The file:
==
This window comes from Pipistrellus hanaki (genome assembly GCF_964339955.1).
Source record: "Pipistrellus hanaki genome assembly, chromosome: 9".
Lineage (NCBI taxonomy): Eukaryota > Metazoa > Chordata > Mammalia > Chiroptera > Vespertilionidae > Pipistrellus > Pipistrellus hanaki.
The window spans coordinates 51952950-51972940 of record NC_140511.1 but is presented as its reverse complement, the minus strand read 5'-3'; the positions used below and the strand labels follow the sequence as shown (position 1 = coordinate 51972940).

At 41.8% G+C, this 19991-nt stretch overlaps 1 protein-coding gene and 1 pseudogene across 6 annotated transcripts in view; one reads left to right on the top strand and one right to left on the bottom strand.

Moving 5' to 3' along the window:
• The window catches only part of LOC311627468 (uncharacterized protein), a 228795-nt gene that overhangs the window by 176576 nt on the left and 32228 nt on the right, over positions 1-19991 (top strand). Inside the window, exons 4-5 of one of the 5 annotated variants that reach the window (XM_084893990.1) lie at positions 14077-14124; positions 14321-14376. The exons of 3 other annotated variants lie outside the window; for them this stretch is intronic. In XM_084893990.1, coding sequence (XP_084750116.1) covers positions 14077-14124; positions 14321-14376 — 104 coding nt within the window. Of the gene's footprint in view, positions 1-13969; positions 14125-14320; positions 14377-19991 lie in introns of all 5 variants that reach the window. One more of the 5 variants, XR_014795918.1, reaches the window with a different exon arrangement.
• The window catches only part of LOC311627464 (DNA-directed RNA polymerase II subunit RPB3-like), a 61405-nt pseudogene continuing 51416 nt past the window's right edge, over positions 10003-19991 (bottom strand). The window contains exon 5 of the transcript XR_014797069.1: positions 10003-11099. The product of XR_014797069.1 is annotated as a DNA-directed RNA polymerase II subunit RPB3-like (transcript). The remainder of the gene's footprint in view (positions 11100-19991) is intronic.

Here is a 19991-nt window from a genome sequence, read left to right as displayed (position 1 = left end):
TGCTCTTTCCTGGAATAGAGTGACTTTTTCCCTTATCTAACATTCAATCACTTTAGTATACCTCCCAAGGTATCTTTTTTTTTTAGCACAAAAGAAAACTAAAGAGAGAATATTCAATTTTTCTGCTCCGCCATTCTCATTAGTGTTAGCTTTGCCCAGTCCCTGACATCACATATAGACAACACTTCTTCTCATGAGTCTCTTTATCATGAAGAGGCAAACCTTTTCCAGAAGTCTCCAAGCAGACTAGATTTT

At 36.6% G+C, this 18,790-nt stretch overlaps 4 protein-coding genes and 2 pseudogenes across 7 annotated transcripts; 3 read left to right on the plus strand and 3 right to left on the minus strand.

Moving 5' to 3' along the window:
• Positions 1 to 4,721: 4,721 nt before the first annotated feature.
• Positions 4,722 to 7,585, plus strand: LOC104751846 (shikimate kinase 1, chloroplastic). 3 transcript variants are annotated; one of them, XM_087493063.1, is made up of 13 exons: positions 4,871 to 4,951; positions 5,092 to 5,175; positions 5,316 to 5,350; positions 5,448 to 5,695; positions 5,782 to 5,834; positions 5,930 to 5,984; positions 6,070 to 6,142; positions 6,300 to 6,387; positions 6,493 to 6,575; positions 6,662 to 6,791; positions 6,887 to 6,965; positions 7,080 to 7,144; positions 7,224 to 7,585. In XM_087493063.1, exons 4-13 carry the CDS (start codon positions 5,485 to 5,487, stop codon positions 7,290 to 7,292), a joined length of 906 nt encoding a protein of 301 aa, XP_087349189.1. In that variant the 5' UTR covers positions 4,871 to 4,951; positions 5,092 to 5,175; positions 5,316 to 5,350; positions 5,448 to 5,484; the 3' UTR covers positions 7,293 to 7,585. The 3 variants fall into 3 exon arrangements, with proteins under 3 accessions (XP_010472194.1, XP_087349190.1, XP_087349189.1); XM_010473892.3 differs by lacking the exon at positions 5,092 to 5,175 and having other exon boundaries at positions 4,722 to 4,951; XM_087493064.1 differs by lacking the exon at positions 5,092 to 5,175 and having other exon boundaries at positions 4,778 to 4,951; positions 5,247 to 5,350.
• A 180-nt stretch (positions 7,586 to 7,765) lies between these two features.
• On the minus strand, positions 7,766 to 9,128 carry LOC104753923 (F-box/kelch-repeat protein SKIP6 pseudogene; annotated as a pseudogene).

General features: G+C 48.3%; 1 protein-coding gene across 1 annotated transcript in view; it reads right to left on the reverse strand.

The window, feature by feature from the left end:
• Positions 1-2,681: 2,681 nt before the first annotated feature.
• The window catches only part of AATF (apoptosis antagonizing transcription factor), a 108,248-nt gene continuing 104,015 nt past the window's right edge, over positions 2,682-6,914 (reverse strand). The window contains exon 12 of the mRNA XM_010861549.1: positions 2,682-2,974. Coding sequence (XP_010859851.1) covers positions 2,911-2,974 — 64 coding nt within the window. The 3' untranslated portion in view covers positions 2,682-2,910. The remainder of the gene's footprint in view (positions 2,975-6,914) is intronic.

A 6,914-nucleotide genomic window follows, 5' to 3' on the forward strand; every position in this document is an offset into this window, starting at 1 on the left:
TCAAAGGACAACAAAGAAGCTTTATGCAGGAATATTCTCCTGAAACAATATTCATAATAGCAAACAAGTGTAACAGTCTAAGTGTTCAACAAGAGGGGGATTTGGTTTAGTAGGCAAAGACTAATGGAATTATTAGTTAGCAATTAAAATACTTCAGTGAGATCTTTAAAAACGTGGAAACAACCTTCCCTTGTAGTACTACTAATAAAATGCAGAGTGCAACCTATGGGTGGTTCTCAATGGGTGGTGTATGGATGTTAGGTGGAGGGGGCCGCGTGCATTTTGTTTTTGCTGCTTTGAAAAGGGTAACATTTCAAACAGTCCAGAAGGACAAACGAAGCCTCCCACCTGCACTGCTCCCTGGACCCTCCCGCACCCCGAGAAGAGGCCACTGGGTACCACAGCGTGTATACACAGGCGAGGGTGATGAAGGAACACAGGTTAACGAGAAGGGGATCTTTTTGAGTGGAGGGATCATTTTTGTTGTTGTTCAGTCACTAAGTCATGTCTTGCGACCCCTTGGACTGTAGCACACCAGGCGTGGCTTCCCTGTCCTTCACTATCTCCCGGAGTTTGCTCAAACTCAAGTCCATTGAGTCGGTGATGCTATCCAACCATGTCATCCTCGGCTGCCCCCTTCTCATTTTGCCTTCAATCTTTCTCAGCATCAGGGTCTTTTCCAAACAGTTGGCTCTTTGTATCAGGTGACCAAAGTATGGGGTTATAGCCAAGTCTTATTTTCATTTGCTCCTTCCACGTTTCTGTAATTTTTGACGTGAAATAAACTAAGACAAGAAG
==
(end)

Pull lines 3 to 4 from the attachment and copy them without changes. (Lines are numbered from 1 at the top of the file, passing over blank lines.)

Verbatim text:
Lineage (NCBI taxonomy): Eukaryota > Metazoa > Chordata > Mammalia > Chiroptera > Vespertilionidae > Pipistrellus > Pipistrellus hanaki.
The window spans coordinates 51952950-51972940 of record NC_140511.1 but is presented as its reverse complement, the minus strand read 5'-3'; the positions used below and the strand labels follow the sequence as shown (position 1 = coordinate 51972940).